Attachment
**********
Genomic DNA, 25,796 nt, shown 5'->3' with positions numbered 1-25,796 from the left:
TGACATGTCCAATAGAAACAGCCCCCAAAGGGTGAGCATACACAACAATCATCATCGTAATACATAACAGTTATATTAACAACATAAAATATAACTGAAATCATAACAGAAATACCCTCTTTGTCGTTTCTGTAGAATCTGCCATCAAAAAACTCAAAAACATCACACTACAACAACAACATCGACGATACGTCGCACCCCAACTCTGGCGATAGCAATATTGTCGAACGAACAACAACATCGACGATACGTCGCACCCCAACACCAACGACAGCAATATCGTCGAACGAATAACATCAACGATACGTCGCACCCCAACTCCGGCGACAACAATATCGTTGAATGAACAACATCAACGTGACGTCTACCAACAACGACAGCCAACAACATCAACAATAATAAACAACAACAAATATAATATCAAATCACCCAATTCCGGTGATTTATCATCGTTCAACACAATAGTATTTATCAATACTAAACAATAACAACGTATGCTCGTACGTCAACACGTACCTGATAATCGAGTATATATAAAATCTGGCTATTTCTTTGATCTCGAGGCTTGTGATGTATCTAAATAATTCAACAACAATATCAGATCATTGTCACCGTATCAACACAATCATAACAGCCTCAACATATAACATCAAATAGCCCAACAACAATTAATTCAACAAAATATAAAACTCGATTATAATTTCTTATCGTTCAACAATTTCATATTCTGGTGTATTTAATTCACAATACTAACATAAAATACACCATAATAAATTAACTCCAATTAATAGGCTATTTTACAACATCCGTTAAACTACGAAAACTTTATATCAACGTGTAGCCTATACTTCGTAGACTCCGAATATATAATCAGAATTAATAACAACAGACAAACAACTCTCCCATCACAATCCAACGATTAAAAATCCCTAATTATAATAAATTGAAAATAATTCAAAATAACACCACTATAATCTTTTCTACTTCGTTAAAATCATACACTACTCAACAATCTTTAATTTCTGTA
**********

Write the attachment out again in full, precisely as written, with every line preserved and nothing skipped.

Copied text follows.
Genomic DNA, 25,796 nt, shown 5'->3' with positions numbered 1-25,796 from the left:
TGACATGTCCAATAGAAACAGCCCCCAAAGGGTGAGCATACACAACAATCATCATCGTAATACATAACAGTTATATTAACAACATAAAATATAACTGAAATCATAACAGAAATACCCTCTTTGTCGTTTCTGTAGAATCTGCCATCAAAAAACTCAAAAACATCACACTACAACAACAACATCGACGATACGTCGCACCCCAACTCTGGCGATAGCAATATTGTCGAACGAACAACAACATCGACGATACGTCGCACCCCAACACCAACGACAGCAATATCGTCGAACGAATAACATCAACGATACGTCGCACCCCAACTCCGGCGACAACAATATCGTTGAATGAACAACATCAACGTGACGTCTACCAACAACGACAGCCAACAACATCAACAATAATAAACAACAACAAATATAATATCAAATCACCCAATTCCGGTGATTTATCATCGTTCAACACAATAGTATTTATCAATACTAAACAATAACAACGTATGCTCGTACGTCAACACGTACCTGATAATCGAGTATATATAAAATCTGGCTATTTCTTTGATCTCGAGGCTTGTGATGTATCTAAATAATTCAACAACAATATCAGATCATTGTCACCGTATCAACACAATCATAACAGCCTCAACATATAACATCAAATAGCCCAACAACAATTAATTCAACAAAATATAAAACTCGATTATAATTTCTTATCGTTCAACAATTTCATATTCTGGTGTATTTAATTCACAATACTAACATAAAATACACCATAATAAATTAACTCCAATTAATAGGCTATTTTACAACATCCGTTAAACTACGAAAACTTTATATCAACGTGTAGCCTATACTTCGTAGACTCCGAATATATAATCAGAATTAATAACAACAGACAAACAACTCTCCCATCACAATCCAACGATTAAAAATCCCTAATTATAATAAATTGAAAATAATTCAAAATAACACCACTATAATCTTTTCTACTTCGTTAAAATCATACACTACTCAACAATCTTTAATTTCTGTA